With Democratic lawmakers working toward using reconciliation to pass health care reform legislation, a number of recent polls suggest the public's take on parliamentary procedure is based more on the result than the process.
Partisans' views on the inner-workings of Congress vary based on whether the procedures would work to their advantage. Before a Republican filibuster became a real threat to Democrats' health reform effort, most Democrats said they were OK with the idea (as they were in 2005 when a similar debate erupted about then-president George W. Bush's judicial appointments). And more recent polling shows deeply partisan splits on both the filibuster and reconciliation.
In a November CNN poll, conducted before Sen. Scott Brown's election left Democrats without the votes to break a Republican filibuster, majorities of Democrats, independents and Republicans said they supported the use of the filibuster to block "controversial legislation or [confirm] controversial appointments."
But a CBS News-New York Times poll conducted in February (PDF) - after Brown had taken his seat on the Republican side of the aisle - found a vastly different result. In that poll, 61 percent of Republicans said the filibuster should remain a viable option, but just 26 percent of Democrats agreed. Independents split fairly evenly: 46 percent said keep it, 49 percent ditch it.
Similarly, a new NBC News-Wall Street Journal poll and a Gallup-USA Today poll conducted in February found sharp partisan divides on Democrats' use of reconciliation. In both polls, however, Republicans expressed far broader opposition to the process than Democrats did support. The NBC-WSJ poll shows Democrats breaking 46 percent in favor of reconciliation, 12 percent in opposition (with a large 40 percent saying they didn't know enough about it to say), while Republicans oppose the move 65 percent to 6 percent (27 percent with no opinion). The earlier Gallup-USA Today poll found 86 percent of Republicans opposed to the move, but 68 percent of Democrats behind it.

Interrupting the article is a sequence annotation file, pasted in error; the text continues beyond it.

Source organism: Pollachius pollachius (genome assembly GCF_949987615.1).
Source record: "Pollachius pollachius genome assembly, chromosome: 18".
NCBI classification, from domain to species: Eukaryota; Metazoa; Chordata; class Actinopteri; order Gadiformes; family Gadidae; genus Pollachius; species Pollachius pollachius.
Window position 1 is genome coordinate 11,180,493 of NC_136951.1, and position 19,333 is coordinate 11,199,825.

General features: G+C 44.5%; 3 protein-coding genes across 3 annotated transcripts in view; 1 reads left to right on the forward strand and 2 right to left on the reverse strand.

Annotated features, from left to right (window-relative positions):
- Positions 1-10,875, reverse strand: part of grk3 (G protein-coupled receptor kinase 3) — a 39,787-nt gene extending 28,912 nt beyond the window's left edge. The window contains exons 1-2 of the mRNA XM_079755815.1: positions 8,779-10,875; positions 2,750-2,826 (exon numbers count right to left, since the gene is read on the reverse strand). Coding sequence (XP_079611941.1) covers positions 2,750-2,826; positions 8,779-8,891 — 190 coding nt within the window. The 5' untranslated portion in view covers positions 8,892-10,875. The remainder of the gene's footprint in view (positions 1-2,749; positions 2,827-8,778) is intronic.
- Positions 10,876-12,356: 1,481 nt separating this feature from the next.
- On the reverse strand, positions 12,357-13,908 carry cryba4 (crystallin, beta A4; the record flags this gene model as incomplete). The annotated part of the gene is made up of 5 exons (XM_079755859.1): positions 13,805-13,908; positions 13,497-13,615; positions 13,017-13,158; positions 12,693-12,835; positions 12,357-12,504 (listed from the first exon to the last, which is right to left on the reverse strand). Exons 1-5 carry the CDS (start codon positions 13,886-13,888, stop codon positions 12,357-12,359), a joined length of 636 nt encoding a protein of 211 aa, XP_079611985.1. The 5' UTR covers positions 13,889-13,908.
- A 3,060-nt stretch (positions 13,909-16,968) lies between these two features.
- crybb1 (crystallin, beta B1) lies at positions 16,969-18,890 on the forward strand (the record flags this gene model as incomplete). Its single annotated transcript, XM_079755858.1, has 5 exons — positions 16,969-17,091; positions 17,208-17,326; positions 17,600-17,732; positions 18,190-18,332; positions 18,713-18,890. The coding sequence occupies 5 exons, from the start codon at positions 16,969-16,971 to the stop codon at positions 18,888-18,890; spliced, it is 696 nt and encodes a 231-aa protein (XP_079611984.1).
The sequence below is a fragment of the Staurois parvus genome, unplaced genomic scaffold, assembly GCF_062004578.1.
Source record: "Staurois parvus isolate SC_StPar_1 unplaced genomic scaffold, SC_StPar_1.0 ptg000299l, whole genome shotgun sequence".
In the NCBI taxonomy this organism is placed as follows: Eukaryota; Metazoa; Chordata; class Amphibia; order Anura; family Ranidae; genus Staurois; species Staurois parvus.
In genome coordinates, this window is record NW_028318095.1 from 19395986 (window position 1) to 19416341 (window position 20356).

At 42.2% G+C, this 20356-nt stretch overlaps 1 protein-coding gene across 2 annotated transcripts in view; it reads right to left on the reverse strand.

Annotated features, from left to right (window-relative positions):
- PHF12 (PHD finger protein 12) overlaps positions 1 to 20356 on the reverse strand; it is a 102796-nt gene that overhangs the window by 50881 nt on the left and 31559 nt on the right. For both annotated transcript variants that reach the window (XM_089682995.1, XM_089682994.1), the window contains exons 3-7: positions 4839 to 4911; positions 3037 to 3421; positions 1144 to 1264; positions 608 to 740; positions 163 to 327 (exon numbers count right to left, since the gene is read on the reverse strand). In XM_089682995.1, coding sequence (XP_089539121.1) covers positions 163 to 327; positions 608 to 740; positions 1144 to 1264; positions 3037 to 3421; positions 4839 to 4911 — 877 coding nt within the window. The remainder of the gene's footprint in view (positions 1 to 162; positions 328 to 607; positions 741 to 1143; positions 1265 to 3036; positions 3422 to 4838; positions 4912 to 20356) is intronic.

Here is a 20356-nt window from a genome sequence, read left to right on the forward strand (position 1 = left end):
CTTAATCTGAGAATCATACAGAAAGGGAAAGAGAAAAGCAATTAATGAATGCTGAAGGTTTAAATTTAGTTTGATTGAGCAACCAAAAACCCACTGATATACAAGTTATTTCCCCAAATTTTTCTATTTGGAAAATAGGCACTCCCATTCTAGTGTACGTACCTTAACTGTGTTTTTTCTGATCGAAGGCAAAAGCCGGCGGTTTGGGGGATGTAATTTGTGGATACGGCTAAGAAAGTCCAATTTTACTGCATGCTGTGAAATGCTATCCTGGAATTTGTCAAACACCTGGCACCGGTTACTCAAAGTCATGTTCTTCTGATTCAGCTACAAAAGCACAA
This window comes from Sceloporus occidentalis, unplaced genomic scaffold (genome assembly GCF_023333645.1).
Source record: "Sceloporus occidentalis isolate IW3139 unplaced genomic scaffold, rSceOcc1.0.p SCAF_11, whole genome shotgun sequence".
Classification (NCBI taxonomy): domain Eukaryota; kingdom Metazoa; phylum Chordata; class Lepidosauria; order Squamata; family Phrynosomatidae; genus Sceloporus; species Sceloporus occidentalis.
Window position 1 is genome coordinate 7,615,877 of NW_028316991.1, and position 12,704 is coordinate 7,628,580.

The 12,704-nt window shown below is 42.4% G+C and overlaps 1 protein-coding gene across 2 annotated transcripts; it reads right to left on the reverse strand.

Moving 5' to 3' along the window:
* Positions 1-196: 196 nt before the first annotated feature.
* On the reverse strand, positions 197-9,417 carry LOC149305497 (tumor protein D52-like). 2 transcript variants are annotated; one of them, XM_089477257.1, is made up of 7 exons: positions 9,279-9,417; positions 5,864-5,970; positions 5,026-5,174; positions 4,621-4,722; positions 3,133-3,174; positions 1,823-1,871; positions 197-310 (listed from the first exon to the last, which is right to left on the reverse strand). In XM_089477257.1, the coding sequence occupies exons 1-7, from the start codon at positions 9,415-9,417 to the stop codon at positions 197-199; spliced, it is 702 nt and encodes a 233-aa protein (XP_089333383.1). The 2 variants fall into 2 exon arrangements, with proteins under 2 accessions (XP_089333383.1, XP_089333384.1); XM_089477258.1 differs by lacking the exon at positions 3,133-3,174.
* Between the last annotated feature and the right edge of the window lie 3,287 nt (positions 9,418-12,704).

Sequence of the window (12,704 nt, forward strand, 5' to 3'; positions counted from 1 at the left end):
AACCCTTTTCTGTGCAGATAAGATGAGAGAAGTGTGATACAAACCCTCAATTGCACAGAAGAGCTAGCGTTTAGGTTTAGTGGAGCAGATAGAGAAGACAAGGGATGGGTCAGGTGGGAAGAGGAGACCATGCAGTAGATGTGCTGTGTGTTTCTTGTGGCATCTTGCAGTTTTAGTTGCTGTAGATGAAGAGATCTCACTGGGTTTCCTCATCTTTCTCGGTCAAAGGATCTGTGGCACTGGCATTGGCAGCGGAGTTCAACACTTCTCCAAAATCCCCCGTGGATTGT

It is worth noting that asking about the arcane rules of the Senate in a poll is treading onto shaky ground for many respondents. The NBC-WSJ poll found that four in 10 said they had heard "not much" or "nothing at all" about the filibuster lately. And a Pew Research Center News Interest Index poll conducted in January found that just a quarter of Americans know that it takes 60 votes to break a filibuster in the Senate, meaning more people could name Michael Steele as chairman of the RNC (32 percent) than knew the details of Senate rules.